Hardy cyclamen like Cyclamen coum can be a wonderful sight planted in quantity. Happy in semi-shade or full sun provided the site does not become too sun baked in summer. Once established they will seed themselves around. The flower head as it ripens begins to curl up into a spiral so as to pull the seeds closer to the soil which in turn will germinate to produce mini corms. At present in Garden centres you will find Cyclamen hederifolium growing in pots, although seemingly expensive, plant them in the right place and they will multiply over time. Some have very beautiful silvery foliage.
Other bulbs suitable for a shady site are snow drops and winter aconites but these are ideally planted when they are just dying down ‘in the green’ in the spring as they are prone to drying out if out of the ground too long.
Bulbs suitable for Sunny Sites
Anemone blanda, the ‘Grecian Windflower’ once settled will reward you year after year. Preferring an open position in the border or on a sunny grassy bank the starry white, blue and pink flowers will sparkle. The showiest of the Anemones but perhaps not the longest lived are the Anemone coronaria De Caen mixture which boast brilliant blues, reds and purples amongst their hues.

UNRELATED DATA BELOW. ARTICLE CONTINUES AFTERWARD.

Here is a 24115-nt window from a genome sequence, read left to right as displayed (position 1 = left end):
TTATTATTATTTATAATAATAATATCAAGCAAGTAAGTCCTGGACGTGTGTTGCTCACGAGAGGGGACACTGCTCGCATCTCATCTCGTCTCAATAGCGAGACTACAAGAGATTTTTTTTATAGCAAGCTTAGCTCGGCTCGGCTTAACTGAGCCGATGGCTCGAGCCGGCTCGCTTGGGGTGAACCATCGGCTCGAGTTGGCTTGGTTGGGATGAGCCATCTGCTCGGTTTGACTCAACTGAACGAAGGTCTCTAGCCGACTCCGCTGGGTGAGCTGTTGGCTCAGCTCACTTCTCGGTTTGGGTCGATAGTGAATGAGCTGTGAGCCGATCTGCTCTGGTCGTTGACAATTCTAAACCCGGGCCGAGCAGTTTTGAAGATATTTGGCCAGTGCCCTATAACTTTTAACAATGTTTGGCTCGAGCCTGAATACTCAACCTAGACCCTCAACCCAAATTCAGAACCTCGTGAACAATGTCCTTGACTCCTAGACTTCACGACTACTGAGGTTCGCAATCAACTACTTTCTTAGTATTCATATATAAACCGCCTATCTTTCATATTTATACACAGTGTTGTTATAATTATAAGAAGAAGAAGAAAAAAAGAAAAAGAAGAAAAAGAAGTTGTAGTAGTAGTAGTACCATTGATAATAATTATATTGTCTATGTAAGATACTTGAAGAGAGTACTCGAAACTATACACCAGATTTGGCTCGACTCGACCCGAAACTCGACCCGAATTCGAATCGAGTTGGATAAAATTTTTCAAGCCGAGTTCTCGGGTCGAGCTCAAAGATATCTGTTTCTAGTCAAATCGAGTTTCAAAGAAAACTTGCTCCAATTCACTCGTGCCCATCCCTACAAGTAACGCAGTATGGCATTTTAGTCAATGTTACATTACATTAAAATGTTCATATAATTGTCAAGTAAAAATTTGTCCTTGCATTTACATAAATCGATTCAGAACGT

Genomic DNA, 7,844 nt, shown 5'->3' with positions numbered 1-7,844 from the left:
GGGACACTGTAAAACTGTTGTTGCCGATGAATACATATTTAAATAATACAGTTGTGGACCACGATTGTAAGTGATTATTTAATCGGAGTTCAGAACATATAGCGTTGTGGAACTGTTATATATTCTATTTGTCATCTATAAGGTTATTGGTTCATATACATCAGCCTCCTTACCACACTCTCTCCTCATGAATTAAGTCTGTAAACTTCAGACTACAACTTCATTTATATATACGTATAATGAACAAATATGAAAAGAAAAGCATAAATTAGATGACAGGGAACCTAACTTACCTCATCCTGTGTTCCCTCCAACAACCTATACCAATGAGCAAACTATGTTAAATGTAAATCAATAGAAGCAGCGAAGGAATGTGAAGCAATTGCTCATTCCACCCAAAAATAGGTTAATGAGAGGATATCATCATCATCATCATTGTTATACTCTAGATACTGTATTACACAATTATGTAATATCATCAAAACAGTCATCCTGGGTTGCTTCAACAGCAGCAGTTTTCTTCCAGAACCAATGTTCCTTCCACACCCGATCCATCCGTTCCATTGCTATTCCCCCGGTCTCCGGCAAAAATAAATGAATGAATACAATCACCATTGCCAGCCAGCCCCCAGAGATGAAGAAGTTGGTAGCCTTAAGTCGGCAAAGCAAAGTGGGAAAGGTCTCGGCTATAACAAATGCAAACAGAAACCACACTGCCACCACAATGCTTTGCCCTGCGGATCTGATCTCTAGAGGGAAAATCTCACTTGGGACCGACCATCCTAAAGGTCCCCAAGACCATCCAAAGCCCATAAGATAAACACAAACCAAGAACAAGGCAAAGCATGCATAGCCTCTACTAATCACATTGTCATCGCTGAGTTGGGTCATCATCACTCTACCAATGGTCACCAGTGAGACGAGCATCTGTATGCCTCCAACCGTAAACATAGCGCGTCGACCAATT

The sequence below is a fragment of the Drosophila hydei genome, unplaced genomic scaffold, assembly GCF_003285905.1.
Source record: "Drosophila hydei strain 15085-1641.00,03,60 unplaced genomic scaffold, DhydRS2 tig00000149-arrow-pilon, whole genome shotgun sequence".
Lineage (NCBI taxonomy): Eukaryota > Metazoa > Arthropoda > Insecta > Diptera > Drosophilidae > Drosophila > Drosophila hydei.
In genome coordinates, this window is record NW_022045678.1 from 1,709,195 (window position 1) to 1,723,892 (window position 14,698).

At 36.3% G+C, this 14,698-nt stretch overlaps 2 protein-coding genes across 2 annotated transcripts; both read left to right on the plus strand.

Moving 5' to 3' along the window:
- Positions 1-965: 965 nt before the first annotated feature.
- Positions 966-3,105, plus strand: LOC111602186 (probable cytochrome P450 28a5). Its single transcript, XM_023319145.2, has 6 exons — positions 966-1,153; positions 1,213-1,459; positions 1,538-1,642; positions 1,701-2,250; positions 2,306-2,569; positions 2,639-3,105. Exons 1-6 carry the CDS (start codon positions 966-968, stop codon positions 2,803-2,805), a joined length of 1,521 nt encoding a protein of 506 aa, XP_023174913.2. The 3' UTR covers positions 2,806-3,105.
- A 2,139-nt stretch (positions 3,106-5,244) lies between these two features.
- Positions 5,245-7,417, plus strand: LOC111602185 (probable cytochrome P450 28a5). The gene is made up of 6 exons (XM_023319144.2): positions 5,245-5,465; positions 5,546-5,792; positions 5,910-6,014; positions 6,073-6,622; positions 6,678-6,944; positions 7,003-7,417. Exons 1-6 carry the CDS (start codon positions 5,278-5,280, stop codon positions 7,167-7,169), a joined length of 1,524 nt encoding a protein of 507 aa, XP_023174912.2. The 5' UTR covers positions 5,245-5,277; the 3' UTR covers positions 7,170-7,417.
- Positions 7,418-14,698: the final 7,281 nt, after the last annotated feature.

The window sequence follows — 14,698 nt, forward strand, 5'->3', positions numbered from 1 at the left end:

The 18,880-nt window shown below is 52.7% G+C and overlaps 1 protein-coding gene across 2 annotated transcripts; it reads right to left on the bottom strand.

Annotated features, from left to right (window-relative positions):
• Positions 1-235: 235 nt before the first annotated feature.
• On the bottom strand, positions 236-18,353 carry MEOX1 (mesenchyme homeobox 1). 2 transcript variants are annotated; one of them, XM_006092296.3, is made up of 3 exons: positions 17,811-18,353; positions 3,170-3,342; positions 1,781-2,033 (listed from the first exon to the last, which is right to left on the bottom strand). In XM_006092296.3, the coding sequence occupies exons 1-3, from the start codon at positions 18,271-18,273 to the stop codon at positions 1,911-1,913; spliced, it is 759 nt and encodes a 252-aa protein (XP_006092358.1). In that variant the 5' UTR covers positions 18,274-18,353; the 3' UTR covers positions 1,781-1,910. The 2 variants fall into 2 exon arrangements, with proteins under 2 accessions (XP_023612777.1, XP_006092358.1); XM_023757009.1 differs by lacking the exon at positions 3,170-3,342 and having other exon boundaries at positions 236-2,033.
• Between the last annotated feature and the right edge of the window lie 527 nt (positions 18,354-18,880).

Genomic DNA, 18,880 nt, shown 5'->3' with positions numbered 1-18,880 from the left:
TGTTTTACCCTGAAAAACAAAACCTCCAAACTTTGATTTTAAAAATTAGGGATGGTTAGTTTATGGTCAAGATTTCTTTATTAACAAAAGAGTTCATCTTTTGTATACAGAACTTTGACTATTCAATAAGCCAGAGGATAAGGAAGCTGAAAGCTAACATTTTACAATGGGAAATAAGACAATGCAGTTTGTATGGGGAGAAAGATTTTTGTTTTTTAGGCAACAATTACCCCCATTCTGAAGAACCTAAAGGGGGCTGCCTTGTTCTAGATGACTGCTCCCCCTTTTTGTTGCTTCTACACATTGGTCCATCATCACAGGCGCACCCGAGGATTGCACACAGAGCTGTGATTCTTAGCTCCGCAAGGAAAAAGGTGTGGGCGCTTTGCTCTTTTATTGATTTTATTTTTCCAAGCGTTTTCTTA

Crocus are adaptable and will grow in a variety of situations. However, squirrels can munch their way through a whole patch if you are not careful. To combat this they can be planted in fine chicken wire cages so as to inhibit their foraging. My favourites are the large flowered Dutch Crocus and some of the smaller Crocus chrysanthus cultivars.
Tulips love a sunny site as their bulbs love a good baking after flowering . They are generally best planted in late October or during November. If planted too early the new growth that is pushed on during warm weather which can be subsequently frost damaged. If planted in a clay soil they are best planted on a bed of grit.
Naturalising in Grass
Crocus can be naturalised in short grass and in particular Crocus tomasinianus will seed itself around. Coming in both white and mauve it looks great planted in a drift.
Narcissus are often naturalised in turf as they require little maintenance accept when they start to come up ‘blind’ This non-flowering can be caused by overcrowding. Lifting and replanting after once they have died down will remedy this. It may, however take a season to build up the bulb’s reserves before flowering again.